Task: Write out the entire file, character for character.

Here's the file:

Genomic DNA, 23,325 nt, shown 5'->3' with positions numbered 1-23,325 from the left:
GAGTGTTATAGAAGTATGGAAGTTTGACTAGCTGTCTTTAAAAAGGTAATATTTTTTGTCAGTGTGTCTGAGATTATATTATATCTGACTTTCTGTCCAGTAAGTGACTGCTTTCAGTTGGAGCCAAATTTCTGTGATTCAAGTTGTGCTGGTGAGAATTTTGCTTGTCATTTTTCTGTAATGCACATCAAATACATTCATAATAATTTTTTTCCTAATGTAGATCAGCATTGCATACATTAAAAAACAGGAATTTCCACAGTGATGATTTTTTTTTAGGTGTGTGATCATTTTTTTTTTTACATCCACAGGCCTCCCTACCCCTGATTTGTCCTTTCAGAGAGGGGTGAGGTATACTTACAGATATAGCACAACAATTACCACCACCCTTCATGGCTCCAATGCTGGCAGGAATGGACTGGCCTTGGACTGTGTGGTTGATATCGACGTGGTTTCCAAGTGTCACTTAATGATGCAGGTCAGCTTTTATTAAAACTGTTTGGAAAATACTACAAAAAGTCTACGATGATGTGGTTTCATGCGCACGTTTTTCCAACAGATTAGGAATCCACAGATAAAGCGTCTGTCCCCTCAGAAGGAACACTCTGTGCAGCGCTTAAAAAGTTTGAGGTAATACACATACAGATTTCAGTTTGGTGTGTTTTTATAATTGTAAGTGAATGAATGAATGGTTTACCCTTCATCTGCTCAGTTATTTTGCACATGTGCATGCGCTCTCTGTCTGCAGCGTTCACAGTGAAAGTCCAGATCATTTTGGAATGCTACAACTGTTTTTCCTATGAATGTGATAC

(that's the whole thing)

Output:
Genomic DNA, 23,325 nt, shown 5'->3' with positions numbered 1-23,325 from the left:
GAGTGTTATAGAAGTATGGAAGTTTGACTAGCTGTCTTTAAAAAGGTAATATTTTTTGTCAGTGTGTCTGAGATTATATTATATCTGACTTTCTGTCCAGTAAGTGACTGCTTTCAGTTGGAGCCAAATTTCTGTGATTCAAGTTGTGCTGGTGAGAATTTTGCTTGTCATTTTTCTGTAATGCACATCAAATACATTCATAATAATTTTTTTCCTAATGTAGATCAGCATTGCATACATTAAAAAACAGGAATTTCCACAGTGATGATTTTTTTTTAGGTGTGTGATCATTTTTTTTTTTACATCCACAGGCCTCCCTACCCCTGATTTGTCCTTTCAGAGAGGGGTGAGGTATACTTACAGATATAGCACAACAATTACCACCACCCTTCATGGCTCCAATGCTGGCAGGAATGGACTGGCCTTGGACTGTGTGGTTGATATCGACGTGGTTTCCAAGTGTCACTTAATGATGCAGGTCAGCTTTTATTAAAACTGTTTGGAAAATACTACAAAAAGTCTACGATGATGTGGTTTCATGCGCACGTTTTTCCAACAGATTAGGAATCCACAGATAAAGCGTCTGTCCCCTCAGAAGGAACACTCTGTGCAGCGCTTAAAAAGTTTGAGGTAATACACATACAGATTTCAGTTTGGTGTGTTTTTATAATTGTAAGTGAATGAATGAATGGTTTACCCTTCATCTGCTCAGTTATTTTGCACATGTGCATGCGCTCTCTGTCTGCAGCGTTCACAGTGAAAGTCCAGATCATTTTGGAATGCTACAACTGTTTTTCCTATGAATGTGATAC